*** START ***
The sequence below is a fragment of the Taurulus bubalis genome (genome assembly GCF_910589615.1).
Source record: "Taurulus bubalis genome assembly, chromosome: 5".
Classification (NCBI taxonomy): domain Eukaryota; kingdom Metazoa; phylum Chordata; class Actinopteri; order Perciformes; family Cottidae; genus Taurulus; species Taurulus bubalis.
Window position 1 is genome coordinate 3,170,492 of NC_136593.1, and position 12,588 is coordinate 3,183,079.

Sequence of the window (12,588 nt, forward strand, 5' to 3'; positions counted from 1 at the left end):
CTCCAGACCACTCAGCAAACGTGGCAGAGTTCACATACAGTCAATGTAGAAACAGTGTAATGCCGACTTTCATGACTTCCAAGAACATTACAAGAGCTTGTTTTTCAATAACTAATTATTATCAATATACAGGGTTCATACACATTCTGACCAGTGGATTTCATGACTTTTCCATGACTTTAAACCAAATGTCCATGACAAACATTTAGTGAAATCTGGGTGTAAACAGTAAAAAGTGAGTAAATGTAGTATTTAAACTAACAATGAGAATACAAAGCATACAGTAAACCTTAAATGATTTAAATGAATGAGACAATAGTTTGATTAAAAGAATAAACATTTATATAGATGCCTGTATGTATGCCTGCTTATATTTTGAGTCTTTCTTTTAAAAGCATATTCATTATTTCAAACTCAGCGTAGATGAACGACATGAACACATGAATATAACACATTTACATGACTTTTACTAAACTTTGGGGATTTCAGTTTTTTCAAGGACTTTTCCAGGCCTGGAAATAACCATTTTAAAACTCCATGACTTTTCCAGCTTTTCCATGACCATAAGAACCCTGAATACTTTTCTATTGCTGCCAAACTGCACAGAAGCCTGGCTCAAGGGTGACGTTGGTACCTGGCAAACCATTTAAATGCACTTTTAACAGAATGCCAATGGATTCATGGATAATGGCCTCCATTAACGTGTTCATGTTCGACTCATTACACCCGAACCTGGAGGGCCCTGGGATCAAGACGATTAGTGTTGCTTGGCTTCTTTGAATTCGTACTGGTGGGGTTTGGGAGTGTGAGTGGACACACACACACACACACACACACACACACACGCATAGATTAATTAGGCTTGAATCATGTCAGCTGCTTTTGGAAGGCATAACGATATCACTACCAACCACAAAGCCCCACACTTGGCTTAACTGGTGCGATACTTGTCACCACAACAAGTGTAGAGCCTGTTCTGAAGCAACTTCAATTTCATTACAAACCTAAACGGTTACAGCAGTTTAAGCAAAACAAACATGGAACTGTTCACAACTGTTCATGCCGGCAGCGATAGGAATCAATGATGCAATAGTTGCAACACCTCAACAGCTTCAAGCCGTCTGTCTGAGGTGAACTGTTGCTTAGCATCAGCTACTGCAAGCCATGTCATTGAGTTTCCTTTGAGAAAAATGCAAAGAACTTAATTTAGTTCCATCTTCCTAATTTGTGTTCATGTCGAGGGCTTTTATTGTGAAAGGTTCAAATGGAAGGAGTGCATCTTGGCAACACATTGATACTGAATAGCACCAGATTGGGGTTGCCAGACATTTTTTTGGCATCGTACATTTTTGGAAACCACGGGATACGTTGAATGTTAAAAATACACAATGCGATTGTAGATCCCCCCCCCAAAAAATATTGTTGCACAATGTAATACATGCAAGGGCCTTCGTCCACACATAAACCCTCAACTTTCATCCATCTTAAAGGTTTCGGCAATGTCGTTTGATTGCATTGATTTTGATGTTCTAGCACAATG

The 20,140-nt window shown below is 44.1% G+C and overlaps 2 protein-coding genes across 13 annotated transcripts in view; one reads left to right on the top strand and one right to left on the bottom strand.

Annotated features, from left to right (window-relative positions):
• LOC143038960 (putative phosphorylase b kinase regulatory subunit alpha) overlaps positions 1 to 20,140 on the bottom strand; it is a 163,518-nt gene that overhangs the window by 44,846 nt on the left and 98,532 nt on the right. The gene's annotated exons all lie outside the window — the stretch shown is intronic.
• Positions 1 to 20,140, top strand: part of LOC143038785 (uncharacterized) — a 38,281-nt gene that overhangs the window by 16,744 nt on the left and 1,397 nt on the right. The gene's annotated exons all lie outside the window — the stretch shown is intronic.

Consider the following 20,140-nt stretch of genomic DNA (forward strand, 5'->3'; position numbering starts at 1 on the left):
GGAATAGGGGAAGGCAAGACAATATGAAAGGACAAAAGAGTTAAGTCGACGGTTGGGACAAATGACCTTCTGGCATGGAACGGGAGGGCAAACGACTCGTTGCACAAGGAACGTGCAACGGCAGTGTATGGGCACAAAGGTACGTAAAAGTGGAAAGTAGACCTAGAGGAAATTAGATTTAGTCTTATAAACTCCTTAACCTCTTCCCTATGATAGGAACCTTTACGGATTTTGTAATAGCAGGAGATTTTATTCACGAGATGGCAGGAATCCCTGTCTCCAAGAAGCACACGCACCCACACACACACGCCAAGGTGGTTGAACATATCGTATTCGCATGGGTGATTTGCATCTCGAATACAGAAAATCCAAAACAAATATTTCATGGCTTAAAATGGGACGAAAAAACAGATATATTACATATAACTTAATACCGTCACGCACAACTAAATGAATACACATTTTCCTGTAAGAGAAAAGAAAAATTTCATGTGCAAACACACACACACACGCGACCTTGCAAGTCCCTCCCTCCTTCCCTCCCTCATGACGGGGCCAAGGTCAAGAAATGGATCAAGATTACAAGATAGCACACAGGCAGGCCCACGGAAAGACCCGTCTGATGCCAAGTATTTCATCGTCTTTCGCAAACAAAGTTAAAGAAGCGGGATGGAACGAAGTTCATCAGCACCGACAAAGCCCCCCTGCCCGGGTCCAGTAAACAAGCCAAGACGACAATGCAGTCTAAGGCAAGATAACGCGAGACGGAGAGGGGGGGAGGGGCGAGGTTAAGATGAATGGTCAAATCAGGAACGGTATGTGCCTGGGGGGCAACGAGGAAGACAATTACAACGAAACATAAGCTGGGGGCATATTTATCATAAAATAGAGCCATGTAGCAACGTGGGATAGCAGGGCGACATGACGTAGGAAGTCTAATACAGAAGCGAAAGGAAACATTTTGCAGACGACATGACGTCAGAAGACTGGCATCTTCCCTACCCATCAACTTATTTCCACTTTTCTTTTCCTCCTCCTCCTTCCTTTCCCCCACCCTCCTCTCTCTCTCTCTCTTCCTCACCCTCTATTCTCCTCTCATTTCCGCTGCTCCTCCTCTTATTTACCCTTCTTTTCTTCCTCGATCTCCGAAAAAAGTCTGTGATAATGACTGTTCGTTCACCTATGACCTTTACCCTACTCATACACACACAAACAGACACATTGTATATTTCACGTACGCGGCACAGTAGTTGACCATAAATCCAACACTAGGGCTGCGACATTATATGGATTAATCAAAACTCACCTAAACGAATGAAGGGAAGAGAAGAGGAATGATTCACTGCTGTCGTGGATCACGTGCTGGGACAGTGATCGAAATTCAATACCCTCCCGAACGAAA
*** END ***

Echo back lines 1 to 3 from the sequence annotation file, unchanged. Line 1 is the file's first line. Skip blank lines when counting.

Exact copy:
The sequence below is a fragment of the Taurulus bubalis genome (genome assembly GCF_910589615.1).
Source record: "Taurulus bubalis genome assembly, chromosome: 5".
Classification (NCBI taxonomy): domain Eukaryota; kingdom Metazoa; phylum Chordata; class Actinopteri; order Perciformes; family Cottidae; genus Taurulus; species Taurulus bubalis.